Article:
Easter eggs and the Victorians
When many of us think of Easter, chocolate eggs are, naturally, are first association – far ahead of the image of the death and resurrection of God. As a result, it’s hard to picture a time when Easter celebrations did not revolve around the giving and receiving of chocolate eggs. Mass produced chocolate, of course, has not existed for all that long, meaning Easter eggs are actually a relatively recent development. But when and where do chocolate eggs come from? What were early versions like? And can we make our own take on an early type of chocolate egg?
If chocolate eggs are a relatively recent part of Easter celebrations, eggs themselves, not to mention lambs, chicks and bunnies, have a much longer Easter history. So long in fact that they predate Easter itself. Much as Christmas is the Christian version of the sort of midwinter festival that is found in many cultures (and its decorations and food reflect what is around in that season), so is Easter part of a traditional spring festival and, as such, uses many of the same images of birth and renewal as many earlier pagan traditions.
The Easter Bunny is a good example of this. The character has no particular Christian or biblical associations, but is a part of spring/birth symbolism through the fact of rabbits and hares being abundant and fertile in spring. (Female hares are capable of something called “superfetation” where they can conceive a second litter while pregnant with the first and can, thus, give birth to multiple litters in a year). Apparently, Pliny (he of very specific dining interests with regards to a pig’s sexual organs) claimed that hares were hermaphroditic and, thus, give birth without a mate. Bizarrely, people seemed quite happy to believe this right through the Middle Ages, despite the ease of observing it was nonsense. (The level of attention that Pliny paid to a pig’s reproductive organs seems not to have been replicated in a hare). The Easter Hare (which became our Easter bunny) was a German creation, exported to Britain and America in the 1800s, much like the Christmas tree. In Sweden, however, a mistranslation of the German “Påskharen” (Easter Hare) has given them the “Påskkarlen”, or Easter Wizard, meaning Swedish children dress as witches and wizards for Easter!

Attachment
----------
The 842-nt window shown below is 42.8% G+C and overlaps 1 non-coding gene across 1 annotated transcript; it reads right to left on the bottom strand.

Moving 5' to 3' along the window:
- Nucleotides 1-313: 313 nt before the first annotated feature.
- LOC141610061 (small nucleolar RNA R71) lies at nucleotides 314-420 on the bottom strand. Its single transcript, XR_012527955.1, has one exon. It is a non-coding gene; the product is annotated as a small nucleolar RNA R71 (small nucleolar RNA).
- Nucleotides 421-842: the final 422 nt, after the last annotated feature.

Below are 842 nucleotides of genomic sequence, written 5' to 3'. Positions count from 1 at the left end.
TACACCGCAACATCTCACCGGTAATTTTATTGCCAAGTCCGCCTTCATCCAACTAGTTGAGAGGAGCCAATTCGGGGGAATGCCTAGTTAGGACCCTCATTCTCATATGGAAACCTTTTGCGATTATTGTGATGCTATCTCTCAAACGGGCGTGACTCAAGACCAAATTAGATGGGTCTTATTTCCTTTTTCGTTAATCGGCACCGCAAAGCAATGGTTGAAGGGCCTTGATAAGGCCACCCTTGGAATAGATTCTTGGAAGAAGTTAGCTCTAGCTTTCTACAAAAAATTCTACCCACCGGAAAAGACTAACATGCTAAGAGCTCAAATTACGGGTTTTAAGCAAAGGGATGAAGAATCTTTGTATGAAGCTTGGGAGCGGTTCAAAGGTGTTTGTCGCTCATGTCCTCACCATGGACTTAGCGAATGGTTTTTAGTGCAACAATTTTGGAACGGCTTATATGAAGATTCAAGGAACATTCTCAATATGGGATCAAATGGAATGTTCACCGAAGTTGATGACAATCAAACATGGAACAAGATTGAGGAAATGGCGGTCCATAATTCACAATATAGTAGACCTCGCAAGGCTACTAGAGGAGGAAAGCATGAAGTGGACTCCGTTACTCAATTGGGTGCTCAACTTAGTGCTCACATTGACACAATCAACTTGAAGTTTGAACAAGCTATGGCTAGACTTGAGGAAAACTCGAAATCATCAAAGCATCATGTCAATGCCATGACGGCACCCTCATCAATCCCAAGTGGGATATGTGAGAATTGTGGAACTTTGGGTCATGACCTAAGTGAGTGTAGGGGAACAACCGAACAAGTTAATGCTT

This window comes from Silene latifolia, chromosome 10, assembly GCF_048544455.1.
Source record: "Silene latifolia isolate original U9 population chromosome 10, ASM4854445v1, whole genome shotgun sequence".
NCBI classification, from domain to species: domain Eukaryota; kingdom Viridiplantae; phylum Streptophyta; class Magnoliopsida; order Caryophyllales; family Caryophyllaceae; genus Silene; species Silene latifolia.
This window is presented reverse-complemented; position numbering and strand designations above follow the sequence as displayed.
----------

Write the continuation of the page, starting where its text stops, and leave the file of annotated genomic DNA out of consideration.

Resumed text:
Eggs have also been associated with spring festivals and related images of rebirth and rejuvenation long before they were attached to any specific religious connotations. When Christian Easter adopted the practice of giving and decorating eggs, the image of spring renewal became associated with the risen Christ and the egg became the stone rolled away from his tomb. In addition, the use of eggs at Easter corresponds with Pancake Day at the other end of Lent. With eggs being one of the banned foods during the 40 day fasting period, their use at either end of it became more special.
Traditional Easter eggs would have been painted or decorated chicken eggs given as gifts or used as Easter decorations. There is plenty of evidence that the dyeing and decorating of eggs was a popular Easter tradition during the mediaeval period. In 1307 the household accounts of King Edward I, for example, recorded: “18 pence for 450 eggs to be boiled and dyed or covered with gold leaf and distributed to the Royal household“.
Different parts of Europe have different traditions of how to decorate their eggs, the most luxurious being those made for the Russian Czar Alexander III and his family by Peter Carl Fabergé. The most expensive Fabergé egg was commissioned by Alexander’s son, Czar Nicholas II, on the eve of the First World War with the nation struggling with poverty. It cost 24,600 roubles, around £1.8 million in today’s money. No wonder they needed a revolution!
Here in the North of England, pace eggs (sometimes “paste eggs”) have been the typical variety of Easter egg for centuries. These are hard boiled eggs dyed in vegetable dyes, most commonly wrapped in onion skins to create a reddish colour and marbled pattern. They could then be used for egg rolling or jarping (essentially playing conkers with boiled eggs).